Behind the economics of net zero

Amid COVID-19 recovery planning, the Australian government needs to make critical decisions on energy and climate policy, write Brian O’Callaghan and Daniel D’Hotman.

Daniel D’Hotman

We can either provide opportunities for inspired economic growth and the development of renewable-driven industries, or perpetuate the fossil fuel dependent status quo that reduces Australia’s resilience to economic shocks from shifts in demand for coal and gas.

If we look at the 2000s, Coalition opposition to addressing climate change was shaped, to a large extent, by economic concerns. Renewables were not cost competitive against fossil fuels. Astronomical government spending was even less appealing given that the potential consequences of inaction were uncertain.

Two decades and six prime ministers later, the economic picture is fundamentally different. Drastic cost-reduction for many clean technologies has introduced opportunities for new industries in electrification and decarbonisation; further, the profound consequences and costs of climate change are now clear.

The future of Australian energy is renewable

Renewable energy is not the only clean opportunity for Australia, but it should play a large role in the post-covid world. In fact, the size of the renewables opportunity has grown while costs have decreased. With the price of solar panels declining 95 per cent from 2000-2017, new Australian solar now outcompetes existing coal and gas in the middle of the day, and will soon partner with efficient battery storage to power cities overnight.

Australia has a competitive advantage in solar by virtue of geography. Direct solar irradiance, which defines the intensity of the sun’s rays, is over 2.5 times higher in Western Australia than in any of our power-hungry neighbours, Indonesia, Malaysia or Singapore. Our wind resources are also some of the best in the world, particularly off the coast of Tasmania, South Australia and Western Victoria.

By combining cheap solar and wind power with hydrogen technology, Australia could become nothing less than a renewable energy superpower.

Cost effective opportunities for new industries driven by cheap, clean power

Green hydrogen could be used at home to enable cost effective onshore refining of iron ore into steel (subject to detailed modelling), unlock increased tax revenues and bring thousands of jobs for regional Australia. At that point, given our rich lithium reserves, Australia could look to become a globally competitive leader in battery production – a crucial part of the world’s future energy system.

Additional opportunities exist to improve industrial process efficiency with technologies including geopolymer cement, ammonia or synthetic kerosene as aviation fuel, and green ammonia fertilisers. Each of these new industries would, of course, be driven by a cornerstone of economic liberalism: innovation.

Policies for smart green investment

Brian O’Callaghan

If governments provided COVID-19 recovery assistance in the form of upfront capital investment for renewable energy projects, taxpayers could take a public stake in ventures as nascent industries develop. This could be implemented using a technology agnostic approach to enable market forces to pick winners.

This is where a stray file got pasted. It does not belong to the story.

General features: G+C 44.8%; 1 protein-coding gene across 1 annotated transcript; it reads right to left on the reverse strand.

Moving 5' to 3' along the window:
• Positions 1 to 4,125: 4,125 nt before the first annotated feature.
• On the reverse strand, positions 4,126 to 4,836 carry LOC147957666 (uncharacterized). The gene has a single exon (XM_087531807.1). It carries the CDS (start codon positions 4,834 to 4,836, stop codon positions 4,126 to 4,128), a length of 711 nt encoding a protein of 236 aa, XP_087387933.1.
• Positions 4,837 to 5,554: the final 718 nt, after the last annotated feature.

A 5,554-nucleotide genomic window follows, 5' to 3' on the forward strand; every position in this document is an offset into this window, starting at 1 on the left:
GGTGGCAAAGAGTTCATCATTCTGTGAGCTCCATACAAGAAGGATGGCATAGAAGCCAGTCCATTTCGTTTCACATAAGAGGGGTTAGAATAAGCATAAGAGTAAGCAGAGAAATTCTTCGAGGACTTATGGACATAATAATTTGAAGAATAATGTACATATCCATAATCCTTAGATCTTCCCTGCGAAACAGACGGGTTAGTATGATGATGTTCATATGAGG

Not all green policies are good policies and it’s imperative that we avoid repeating past mistakes. For example, Australia’s 2009 Home Insulation program (pink batts) involved poor planning and ignored policy advice, resulting in house fires and tragic deaths. Some insulation also had a negative energy efficiency effect as it was installed in warm northern regions. Careful planning can avoid a similar situation in 2020.

With debt projected to soar, new government-funded projects must be strictly vetted to ensure they provide return on investment for taxpayers. Once loans have been repaid by future profits, further public income could be invested in a new green sovereign wealth fund to provide tax cuts to low-and middle-income earners, incentives for small businesses, and funding of ambitious infrastructure projects in public transport and communications as Australia grows.

Negative impacts of inaction on Australia’s economy

As mentioned, the costs of inaction on climate have also become clear. Economists conservatively project a $142 billion reduction to long-run annual Australian GDP from our current 4-degree warming pathway compared to the 2-degree scenario targeted by the Paris agreement.

Destruction of the natural environment and extreme weather events will damage our agricultural, tourism, education and service industries. The Great Barrier Reef alone contributes $6.4 billion to the economy annually. If natural disasters follow the same trends as the recent bushfires, they are likely to slow consumer spending and GDP growth.

Given the economic opportunities for Australia and costs of inaction, addressing climate change is the economically rational choice. As a start, Scott Morrison could match or beat Albanese’s commitment to net zero by 2050, while outlining a bold and optimistic plan to unleash the best of Australian innovation with green COVID-19 stimulus.

This would align Australian policy with that of allied nations, such as the United Kingdom, create market certainty, and aid Australia’s credibility on the international stage. The economics of net zero check out.

Brian O’Callaghan is Energy and Environment Consultant and Daniel D’Hotman is a senior researcher at Blueprint Institute. Both are Rhodes Scholars who are currently completing PhDs in Renewable Energy Finance and Policy.

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